Sunday, October 19, 2008

Dirty Almonds

Yesterday evening, we were heading into DC to have dinner and see a movie with some friends. One of them was driving down with us, so I invited him to stop by early and have a martini. I have already put down for posterity my thoughts about martinis, so I will do my best not to bore you with yet another diatribe about people who try to pass off vodka-based drinks as martinis. Nor will I rail yet again against the attachment of the -tini suffix to places where it clearly ought not to be.

Instead, I'll just say that when you're going to be serving someone a martini, it is a considerate and usually appreciated gesture to serve him or her an accompanying nibble. A dish of nice olives will suffice, and if I'd had no time to do anything, I'd certainly have opened a jar of Kalamatas from Trader Joe's and called it a day. But I wanted to do a little bit more than that, and I hadn't really planned ahead far enough to make marinated olives, and I had (as I always have) a large bag of almonds from Costco in the pantry, so I figured I'd make some spiced nuts.

The easiest (and possibly the best) spiced nuts are Laurie Colwin's Rosemary Walnuts. But I wasn't sure my walnuts were quite up to snuff. One of the best characteristics of the almond is its relative slowness to turn rancid. When your walnuts or your hazelnuts might have started to take on an off flavor, your almonds will still be just right. That's one of the main reasons (along with their relative inexpensiveness) that I use almonds instead of hazelnuts when I make lebkuchen. Anyway, I also wanted to do something a little more involved than the Rosemary Walnuts, so I spiced up my almonds.

I've made several recent attempts at spiced almonds, and the results had all been pleasant, but none of them had been exactly what I wanted. Even with this attempt, I had to make adjustments as I was going along, mostly to fill out the flavor profile, but what I ended up with seemed just right to me, even if it wasn't necessarily what I was going for when I set out.

Dirty Almonds

1 T. butter
1 dash Liquid Smoke
3 cups raw almonds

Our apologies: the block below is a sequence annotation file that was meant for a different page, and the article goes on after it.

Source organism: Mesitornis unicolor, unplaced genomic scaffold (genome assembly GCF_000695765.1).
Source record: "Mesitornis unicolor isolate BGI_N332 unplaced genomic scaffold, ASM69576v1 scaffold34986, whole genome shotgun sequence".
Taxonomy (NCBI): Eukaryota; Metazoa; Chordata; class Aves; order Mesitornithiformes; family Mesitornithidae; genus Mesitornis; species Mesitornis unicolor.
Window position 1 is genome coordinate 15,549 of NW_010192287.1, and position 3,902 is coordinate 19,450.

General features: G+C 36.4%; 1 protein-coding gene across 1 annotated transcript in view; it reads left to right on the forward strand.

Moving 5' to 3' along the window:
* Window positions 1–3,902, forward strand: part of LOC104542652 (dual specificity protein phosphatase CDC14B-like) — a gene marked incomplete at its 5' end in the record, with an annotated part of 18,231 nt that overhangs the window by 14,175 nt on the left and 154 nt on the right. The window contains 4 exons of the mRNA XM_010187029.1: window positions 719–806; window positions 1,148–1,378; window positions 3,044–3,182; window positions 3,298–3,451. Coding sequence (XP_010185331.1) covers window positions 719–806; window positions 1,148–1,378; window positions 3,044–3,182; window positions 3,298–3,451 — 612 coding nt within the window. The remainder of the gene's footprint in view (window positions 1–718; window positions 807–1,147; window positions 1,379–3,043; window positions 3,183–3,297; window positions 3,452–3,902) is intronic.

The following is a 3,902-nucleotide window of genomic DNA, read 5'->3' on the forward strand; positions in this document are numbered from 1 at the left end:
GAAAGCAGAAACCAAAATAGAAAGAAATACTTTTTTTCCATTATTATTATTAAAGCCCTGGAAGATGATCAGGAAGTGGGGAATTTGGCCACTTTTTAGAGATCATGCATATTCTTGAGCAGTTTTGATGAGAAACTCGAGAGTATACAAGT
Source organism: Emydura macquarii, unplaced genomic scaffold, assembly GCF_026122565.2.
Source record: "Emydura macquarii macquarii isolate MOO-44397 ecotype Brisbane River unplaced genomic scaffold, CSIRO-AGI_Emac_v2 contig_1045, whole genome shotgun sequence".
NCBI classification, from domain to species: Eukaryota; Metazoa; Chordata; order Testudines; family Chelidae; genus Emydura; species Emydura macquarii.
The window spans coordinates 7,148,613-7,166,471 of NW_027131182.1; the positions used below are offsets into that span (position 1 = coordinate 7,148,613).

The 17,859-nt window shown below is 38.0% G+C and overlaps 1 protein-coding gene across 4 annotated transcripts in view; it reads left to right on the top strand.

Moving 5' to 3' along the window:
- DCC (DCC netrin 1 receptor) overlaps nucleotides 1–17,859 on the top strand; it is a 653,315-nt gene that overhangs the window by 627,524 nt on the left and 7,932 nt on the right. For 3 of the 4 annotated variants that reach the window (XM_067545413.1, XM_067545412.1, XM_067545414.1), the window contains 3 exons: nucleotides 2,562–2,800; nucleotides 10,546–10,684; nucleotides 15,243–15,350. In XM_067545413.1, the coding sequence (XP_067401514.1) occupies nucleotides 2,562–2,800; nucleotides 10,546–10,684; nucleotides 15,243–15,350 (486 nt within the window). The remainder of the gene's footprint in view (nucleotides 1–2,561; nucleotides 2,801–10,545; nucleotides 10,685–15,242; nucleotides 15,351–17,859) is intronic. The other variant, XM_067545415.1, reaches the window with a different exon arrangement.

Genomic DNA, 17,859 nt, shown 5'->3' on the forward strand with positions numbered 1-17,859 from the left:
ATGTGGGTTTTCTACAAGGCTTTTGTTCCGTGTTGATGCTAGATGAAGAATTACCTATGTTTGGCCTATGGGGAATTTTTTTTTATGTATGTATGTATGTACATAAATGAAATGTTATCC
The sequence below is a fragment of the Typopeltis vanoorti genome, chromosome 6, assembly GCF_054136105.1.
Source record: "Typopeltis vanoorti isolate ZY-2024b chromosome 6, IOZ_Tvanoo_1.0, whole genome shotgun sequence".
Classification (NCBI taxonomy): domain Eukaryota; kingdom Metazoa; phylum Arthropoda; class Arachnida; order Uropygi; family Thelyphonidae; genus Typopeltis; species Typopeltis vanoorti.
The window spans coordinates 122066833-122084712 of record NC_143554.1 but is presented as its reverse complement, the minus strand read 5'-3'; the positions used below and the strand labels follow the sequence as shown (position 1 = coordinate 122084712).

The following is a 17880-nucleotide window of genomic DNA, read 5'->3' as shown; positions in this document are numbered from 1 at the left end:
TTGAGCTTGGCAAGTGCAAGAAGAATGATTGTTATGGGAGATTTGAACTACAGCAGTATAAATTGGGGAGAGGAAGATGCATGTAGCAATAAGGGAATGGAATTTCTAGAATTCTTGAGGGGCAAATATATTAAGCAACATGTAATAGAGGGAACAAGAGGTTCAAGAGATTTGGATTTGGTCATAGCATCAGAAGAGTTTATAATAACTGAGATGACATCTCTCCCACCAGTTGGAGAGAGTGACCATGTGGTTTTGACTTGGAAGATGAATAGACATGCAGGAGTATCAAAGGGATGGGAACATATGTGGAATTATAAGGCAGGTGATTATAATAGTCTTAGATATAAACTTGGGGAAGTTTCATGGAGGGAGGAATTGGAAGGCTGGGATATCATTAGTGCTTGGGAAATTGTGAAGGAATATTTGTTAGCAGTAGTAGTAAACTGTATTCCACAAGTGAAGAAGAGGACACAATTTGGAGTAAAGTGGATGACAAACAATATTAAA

1 t. salt
1/2 t. cumin
1/2 t. ground dried chipotle
1/2 t. smoked sweet paprika
1 T. sugar
1/4 cup dry red wine
Black pepper, to taste

In a nonstick skillet, melt the butter over medium heat. Add the Liquid Smoke and stir. Add the almonds and toss well to coat.

Mix together the salt, cumin, chipotle, and paprika. Continue to cook the almonds, tossing frequently, for three or four minutes. Sprinkle on the sugar, toss well again, and continue to cook and toss for another two minutes.

Pour the wine over the almonds. It should begin to evaporate immediately. Continue cooking and tossing until the wine has completely evaporated. Grind some pepper over the almonds, and toss again. Taste and add additional salt if necessary.

Transfer the almonds to a lined baking sheet (I use a Silpat) and put the almonds in a slow (250 - 275 Fahrenheit) oven for about ten minutes, or until dry. Let cool.

A few notes: while I generally favor kosher salt in cooking, in this case, you don't want a salt that's too coarse. You could whirl your kosher salt in your spice grinder of course. I happen to have a small collection of fancy salts that I almost never use, so I used some pink salt that I bought about eighteen months ago when I was in Manhattan and drunk. It was a ridiculous amount to pay for a container of salt, but it was probably cheaper than having another drink, and now it's sort of a souvenir. In the same vein, I have a small amount of very coarse pink salt that I picked up last year in Florence, and which I may never get around to using. But I think it's cooler than, say, a snowglobe. I also picked up a fake Rolex while I was in Florence when I happened to be sober.

I was going for a smoky flavor here, obviously, but there are other flavor profiles that would probably work equally well, so I encourage you to play around with spice combinations. The sugar caramelizes and works as a glue to make the spices adhere to the almonds. It also adds something to the flavor, but there isn't enough sugar to make the whole thing sweet. I tossed the wine in because there was a part of my palate that felt like it was being ignored, and I reasoned, correctly, that wine would give that spot some attention. It also seemed to help with the caramelization.

I'm not sure the oven period is really necessary, but it seemed like a good idea after adding the liquid to the recipe. If you put these in a bowl or container right out of the oven, they'll stick together a bit, but when they're cool, they'll break apart again easily and then they'll stay separate.

These made an awfully good accompaniment to the martinis yesterday, but I think they might be even better today. I also think they'll make a good addition to Christmas baskets. It's mid-October, so it's really getting to be time to start on my Christmas baking.


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